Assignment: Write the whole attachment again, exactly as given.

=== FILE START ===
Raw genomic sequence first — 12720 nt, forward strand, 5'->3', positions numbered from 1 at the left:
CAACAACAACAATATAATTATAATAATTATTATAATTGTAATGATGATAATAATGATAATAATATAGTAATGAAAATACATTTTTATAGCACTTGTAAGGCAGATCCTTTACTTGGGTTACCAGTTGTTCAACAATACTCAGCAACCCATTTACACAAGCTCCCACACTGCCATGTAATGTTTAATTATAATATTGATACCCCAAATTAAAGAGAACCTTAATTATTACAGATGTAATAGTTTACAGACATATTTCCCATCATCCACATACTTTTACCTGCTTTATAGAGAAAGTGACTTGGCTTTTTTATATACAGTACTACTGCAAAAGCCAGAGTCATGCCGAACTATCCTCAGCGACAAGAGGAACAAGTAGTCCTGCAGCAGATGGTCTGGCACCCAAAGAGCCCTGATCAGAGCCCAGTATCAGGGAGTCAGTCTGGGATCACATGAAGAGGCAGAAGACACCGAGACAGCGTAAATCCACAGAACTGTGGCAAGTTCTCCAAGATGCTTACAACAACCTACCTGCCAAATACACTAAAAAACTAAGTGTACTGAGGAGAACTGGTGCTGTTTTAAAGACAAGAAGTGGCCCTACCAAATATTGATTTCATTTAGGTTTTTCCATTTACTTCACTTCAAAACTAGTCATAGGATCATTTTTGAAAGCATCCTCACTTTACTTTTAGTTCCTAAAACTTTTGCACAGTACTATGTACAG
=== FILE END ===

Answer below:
Raw genomic sequence first — 12720 nt, forward strand, 5'->3', positions numbered from 1 at the left:
CAACAACAACAATATAATTATAATAATTATTATAATTGTAATGATGATAATAATGATAATAATATAGTAATGAAAATACATTTTTATAGCACTTGTAAGGCAGATCCTTTACTTGGGTTACCAGTTGTTCAACAATACTCAGCAACCCATTTACACAAGCTCCCACACTGCCATGTAATGTTTAATTATAATATTGATACCCCAAATTAAAGAGAACCTTAATTATTACAGATGTAATAGTTTACAGACATATTTCCCATCATCCACATACTTTTACCTGCTTTATAGAGAAAGTGACTTGGCTTTTTTATATACAGTACTACTGCAAAAGCCAGAGTCATGCCGAACTATCCTCAGCGACAAGAGGAACAAGTAGTCCTGCAGCAGATGGTCTGGCACCCAAAGAGCCCTGATCAGAGCCCAGTATCAGGGAGTCAGTCTGGGATCACATGAAGAGGCAGAAGACACCGAGACAGCGTAAATCCACAGAACTGTGGCAAGTTCTCCAAGATGCTTACAACAACCTACCTGCCAAATACACTAAAAAACTAAGTGTACTGAGGAGAACTGGTGCTGTTTTAAAGACAAGAAGTGGCCCTACCAAATATTGATTTCATTTAGGTTTTTCCATTTACTTCACTTCAAAACTAGTCATAGGATCATTTTTGAAAGCATCCTCACTTTACTTTTAGTTCCTAAAACTTTTGCACAGTACTATGTACAG